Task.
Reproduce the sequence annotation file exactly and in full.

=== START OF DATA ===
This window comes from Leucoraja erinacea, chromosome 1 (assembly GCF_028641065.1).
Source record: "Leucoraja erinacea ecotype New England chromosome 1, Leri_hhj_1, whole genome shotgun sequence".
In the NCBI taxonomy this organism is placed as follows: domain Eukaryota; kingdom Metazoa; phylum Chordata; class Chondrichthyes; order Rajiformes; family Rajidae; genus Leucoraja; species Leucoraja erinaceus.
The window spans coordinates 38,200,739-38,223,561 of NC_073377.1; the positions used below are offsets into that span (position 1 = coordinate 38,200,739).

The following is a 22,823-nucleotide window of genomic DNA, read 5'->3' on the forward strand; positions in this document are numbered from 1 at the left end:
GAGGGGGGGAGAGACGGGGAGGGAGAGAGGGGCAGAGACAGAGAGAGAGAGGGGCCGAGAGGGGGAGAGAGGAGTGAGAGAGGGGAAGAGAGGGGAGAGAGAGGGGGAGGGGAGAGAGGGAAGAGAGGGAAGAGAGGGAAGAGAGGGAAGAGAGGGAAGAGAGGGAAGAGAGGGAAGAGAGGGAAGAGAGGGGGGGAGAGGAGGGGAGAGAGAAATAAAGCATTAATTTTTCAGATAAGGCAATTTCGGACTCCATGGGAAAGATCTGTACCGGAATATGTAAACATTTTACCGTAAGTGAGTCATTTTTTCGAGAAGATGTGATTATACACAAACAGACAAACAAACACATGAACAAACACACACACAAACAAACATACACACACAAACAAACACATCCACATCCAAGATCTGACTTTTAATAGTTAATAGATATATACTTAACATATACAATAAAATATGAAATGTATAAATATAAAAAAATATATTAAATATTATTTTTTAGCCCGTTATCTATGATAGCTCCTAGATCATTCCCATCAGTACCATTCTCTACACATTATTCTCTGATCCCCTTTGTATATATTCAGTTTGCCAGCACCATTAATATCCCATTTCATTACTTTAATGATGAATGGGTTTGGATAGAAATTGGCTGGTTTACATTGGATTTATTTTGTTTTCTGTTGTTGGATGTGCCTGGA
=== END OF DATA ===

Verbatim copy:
This window comes from Leucoraja erinacea, chromosome 1 (assembly GCF_028641065.1).
Source record: "Leucoraja erinacea ecotype New England chromosome 1, Leri_hhj_1, whole genome shotgun sequence".
In the NCBI taxonomy this organism is placed as follows: domain Eukaryota; kingdom Metazoa; phylum Chordata; class Chondrichthyes; order Rajiformes; family Rajidae; genus Leucoraja; species Leucoraja erinaceus.
The window spans coordinates 38,200,739-38,223,561 of NC_073377.1; the positions used below are offsets into that span (position 1 = coordinate 38,200,739).

The following is a 22,823-nucleotide window of genomic DNA, read 5'->3' on the forward strand; positions in this document are numbered from 1 at the left end:
GAGGGGGGGAGAGACGGGGAGGGAGAGAGGGGCAGAGACAGAGAGAGAGAGGGGCCGAGAGGGGGAGAGAGGAGTGAGAGAGGGGAAGAGAGGGGAGAGAGAGGGGGAGGGGAGAGAGGGAAGAGAGGGAAGAGAGGGAAGAGAGGGAAGAGAGGGAAGAGAGGGAAGAGAGGGAAGAGAGGGAAGAGAGGGGGGGAGAGGAGGGGAGAGAGAAATAAAGCATTAATTTTTCAGATAAGGCAATTTCGGACTCCATGGGAAAGATCTGTACCGGAATATGTAAACATTTTACCGTAAGTGAGTCATTTTTTCGAGAAGATGTGATTATACACAAACAGACAAACAAACACATGAACAAACACACACACAAACAAACATACACACACAAACAAACACATCCACATCCAAGATCTGACTTTTAATAGTTAATAGATATATACTTAACATATACAATAAAATATGAAATGTATAAATATAAAAAAATATATTAAATATTATTTTTTAGCCCGTTATCTATGATAGCTCCTAGATCATTCCCATCAGTACCATTCTCTACACATTATTCTCTGATCCCCTTTGTATATATTCAGTTTGCCAGCACCATTAATATCCCATTTCATTACTTTAATGATGAATGGGTTTGGATAGAAATTGGCTGGTTTACATTGGATTTATTTTGTTTTCTGTTGTTGGATGTGCCTGGA